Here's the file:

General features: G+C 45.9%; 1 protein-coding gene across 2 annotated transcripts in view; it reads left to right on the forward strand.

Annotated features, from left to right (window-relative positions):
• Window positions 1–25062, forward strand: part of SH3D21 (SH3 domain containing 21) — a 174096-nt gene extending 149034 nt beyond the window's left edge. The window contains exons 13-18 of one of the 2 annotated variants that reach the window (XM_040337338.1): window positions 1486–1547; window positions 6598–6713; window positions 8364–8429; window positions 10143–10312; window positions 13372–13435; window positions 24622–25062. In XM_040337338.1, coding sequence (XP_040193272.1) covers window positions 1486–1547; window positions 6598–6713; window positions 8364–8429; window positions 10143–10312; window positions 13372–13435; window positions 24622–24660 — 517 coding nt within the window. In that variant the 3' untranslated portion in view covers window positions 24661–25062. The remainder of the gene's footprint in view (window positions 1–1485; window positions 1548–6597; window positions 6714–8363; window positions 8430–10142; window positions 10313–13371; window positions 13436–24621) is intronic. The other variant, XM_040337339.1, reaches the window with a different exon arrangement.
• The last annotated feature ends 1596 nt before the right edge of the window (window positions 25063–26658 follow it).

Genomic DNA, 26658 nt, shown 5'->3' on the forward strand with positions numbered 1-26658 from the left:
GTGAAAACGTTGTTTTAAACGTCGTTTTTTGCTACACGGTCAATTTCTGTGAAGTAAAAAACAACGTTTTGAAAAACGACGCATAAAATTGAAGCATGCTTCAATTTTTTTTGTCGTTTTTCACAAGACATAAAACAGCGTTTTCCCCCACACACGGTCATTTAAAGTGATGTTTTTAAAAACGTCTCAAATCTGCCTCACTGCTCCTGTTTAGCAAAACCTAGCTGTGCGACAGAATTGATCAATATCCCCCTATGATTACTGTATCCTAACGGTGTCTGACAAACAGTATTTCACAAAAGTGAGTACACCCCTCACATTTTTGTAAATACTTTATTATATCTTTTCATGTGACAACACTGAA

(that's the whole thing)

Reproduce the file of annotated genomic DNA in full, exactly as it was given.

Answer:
General features: G+C 45.9%; 1 protein-coding gene across 2 annotated transcripts in view; it reads left to right on the forward strand.

Annotated features, from left to right (window-relative positions):
• Window positions 1–25062, forward strand: part of SH3D21 (SH3 domain containing 21) — a 174096-nt gene extending 149034 nt beyond the window's left edge. The window contains exons 13-18 of one of the 2 annotated variants that reach the window (XM_040337338.1): window positions 1486–1547; window positions 6598–6713; window positions 8364–8429; window positions 10143–10312; window positions 13372–13435; window positions 24622–25062. In XM_040337338.1, coding sequence (XP_040193272.1) covers window positions 1486–1547; window positions 6598–6713; window positions 8364–8429; window positions 10143–10312; window positions 13372–13435; window positions 24622–24660 — 517 coding nt within the window. In that variant the 3' untranslated portion in view covers window positions 24661–25062. The remainder of the gene's footprint in view (window positions 1–1485; window positions 1548–6597; window positions 6714–8363; window positions 8430–10142; window positions 10313–13371; window positions 13436–24621) is intronic. The other variant, XM_040337339.1, reaches the window with a different exon arrangement.
• The last annotated feature ends 1596 nt before the right edge of the window (window positions 25063–26658 follow it).

Genomic DNA, 26658 nt, shown 5'->3' on the forward strand with positions numbered 1-26658 from the left:
GTGAAAACGTTGTTTTAAACGTCGTTTTTTGCTACACGGTCAATTTCTGTGAAGTAAAAAACAACGTTTTGAAAAACGACGCATAAAATTGAAGCATGCTTCAATTTTTTTTGTCGTTTTTCACAAGACATAAAACAGCGTTTTCCCCCACACACGGTCATTTAAAGTGATGTTTTTAAAAACGTCTCAAATCTGCCTCACTGCTCCTGTTTAGCAAAACCTAGCTGTGCGACAGAATTGATCAATATCCCCCTATGATTACTGTATCCTAACGGTGTCTGACAAACAGTATTTCACAAAAGTGAGTACACCCCTCACATTTTTGTAAATACTTTATTATATCTTTTCATGTGACAACACTGAA